WEST TOWN — A high schooler whose teachers say exuded “positivity and light” was fatally shot Tuesday in West Town.
Caleb Westbrooks, 15, was shot in his chest and left arm shortly after 1 p.m. Tuesday in the 800 block of North Greenview Avenue, according to police and the Cook County Medical Examiner’s Office.
He was taken to Stroger Hospital in critical condition and pronounced dead around 2:45 p.m. Police did not have any further information about a potential motive, arrest or the circumstances surrounding the shooting Wednesday afternoon, only saying the incident remains under investigation.
Westbrooks attended Rauner College Prep, 1337 W. Ohio St., according to a spokesperson for Noble Schools, the charter school network which operates Rauner.
“If you didn’t know Caleb he was a 9th grader filled with personality,” a Facebook post from the school reads. “He loved to crack a joke and always brought positivity and light to his classmates and teachers. … Caleb touched so many lives in his time as RCP. As we always do, let’s lean on each other through this painful time.”
He was one of five teenagers and children shot across Chicago Tuesday afternoon, police said.
West Town neighbor Delia Calvillo was about to leave her home near the corner of Greenview Avenue and Fry Street Tuesday afternoon when she heard shots ring out.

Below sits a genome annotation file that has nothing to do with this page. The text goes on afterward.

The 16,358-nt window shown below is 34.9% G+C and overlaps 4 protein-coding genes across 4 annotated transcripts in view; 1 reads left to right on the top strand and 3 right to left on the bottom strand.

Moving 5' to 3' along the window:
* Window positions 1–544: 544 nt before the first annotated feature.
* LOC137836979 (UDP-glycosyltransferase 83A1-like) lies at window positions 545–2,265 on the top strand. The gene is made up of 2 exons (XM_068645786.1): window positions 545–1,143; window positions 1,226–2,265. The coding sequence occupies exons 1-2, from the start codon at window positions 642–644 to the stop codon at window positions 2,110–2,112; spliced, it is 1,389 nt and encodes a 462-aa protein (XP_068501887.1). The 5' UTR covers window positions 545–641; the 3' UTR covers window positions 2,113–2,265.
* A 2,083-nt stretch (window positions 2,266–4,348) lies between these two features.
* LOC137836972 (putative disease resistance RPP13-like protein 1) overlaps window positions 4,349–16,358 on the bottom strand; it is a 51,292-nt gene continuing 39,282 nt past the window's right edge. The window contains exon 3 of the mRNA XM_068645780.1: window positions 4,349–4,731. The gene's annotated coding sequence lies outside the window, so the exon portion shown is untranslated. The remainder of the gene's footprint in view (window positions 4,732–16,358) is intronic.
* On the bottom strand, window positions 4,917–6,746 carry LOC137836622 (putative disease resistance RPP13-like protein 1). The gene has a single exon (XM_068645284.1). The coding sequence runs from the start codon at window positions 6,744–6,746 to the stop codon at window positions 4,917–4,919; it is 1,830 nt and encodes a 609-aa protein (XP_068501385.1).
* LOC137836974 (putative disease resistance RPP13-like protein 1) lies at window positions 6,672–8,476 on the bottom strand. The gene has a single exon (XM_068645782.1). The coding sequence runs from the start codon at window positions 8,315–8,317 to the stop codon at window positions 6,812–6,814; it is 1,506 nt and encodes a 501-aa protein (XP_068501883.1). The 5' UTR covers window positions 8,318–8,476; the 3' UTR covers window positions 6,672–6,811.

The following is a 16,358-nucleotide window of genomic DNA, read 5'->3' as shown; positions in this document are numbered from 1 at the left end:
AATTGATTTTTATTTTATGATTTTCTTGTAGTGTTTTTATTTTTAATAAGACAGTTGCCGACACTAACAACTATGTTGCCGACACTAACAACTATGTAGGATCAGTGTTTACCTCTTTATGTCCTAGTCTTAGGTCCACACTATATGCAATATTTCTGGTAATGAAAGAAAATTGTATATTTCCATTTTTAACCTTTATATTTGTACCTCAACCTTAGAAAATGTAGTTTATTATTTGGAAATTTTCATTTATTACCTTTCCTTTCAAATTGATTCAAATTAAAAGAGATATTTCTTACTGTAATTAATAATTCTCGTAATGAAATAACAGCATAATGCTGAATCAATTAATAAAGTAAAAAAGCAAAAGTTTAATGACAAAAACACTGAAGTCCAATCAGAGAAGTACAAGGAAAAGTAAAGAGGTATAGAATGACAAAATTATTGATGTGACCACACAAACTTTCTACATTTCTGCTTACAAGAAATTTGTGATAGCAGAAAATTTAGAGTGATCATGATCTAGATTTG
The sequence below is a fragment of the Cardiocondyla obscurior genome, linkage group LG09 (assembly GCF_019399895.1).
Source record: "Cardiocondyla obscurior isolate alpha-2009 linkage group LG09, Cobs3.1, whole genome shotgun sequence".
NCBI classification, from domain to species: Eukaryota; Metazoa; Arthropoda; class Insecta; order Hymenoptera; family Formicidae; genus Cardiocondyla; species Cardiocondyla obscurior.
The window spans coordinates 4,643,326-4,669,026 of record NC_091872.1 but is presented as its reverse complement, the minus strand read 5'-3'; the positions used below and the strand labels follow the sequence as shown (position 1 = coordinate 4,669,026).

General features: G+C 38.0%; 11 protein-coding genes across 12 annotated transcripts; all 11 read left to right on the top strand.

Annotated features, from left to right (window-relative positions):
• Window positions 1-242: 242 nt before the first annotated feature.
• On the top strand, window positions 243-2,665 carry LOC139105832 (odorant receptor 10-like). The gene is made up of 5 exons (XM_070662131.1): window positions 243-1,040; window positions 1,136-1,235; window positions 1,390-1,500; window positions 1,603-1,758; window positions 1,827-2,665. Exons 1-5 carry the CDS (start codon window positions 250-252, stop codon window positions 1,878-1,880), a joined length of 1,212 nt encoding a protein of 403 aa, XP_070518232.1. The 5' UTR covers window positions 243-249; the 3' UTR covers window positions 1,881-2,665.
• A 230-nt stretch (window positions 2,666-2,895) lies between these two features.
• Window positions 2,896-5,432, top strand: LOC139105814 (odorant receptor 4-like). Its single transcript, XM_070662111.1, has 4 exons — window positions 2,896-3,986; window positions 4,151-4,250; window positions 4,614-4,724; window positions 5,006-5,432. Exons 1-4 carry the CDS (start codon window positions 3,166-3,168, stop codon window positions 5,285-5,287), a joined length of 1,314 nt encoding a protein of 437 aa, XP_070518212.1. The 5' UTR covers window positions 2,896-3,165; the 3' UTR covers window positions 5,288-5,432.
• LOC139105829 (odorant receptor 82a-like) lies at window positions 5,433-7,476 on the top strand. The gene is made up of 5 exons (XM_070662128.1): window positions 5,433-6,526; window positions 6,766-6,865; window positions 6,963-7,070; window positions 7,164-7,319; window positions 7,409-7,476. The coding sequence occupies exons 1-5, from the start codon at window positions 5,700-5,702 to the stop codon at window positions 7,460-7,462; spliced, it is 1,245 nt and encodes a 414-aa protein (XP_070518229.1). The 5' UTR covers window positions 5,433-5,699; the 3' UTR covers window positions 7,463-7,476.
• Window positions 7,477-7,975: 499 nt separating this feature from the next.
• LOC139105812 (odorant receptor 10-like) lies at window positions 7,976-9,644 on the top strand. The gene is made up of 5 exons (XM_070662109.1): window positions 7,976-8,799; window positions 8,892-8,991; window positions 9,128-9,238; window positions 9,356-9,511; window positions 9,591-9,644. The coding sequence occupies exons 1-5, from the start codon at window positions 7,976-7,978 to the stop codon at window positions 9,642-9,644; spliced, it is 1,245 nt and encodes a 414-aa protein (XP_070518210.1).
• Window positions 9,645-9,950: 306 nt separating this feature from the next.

“I was in the kitchen with my daughter, we were getting ready to go out to pick up some groceries and then pick up my kids from school. So she already had her jacket on, and I heard the shots and I ran to my kitchen window to see what I could see,” Calvillo said.
Calvillo, who has lived in the neighborhood for thirty years, said she then saw who she believes to be the shooter fleeing down an alley.
“It hurts to know that a young man’s life was lost yesterday at the corner of my house…And I feel for the kids who were there. Because they didn’t run, they stayed with him. So that tells me that he was a good friend. And they didn’t want to leave him,” she said. “I’m upset. Because this happens every day in Chicago.”
Calvillo said she’d like to immediately see an increase in police presence in the neighborhood, especially in the afternoon when local high schools let out.
“It’s not a constant thing that I feel like my life is in danger. Except for this time. I was on my way out with my daughter. And had I been out already, you know, I could have been a bystander.”
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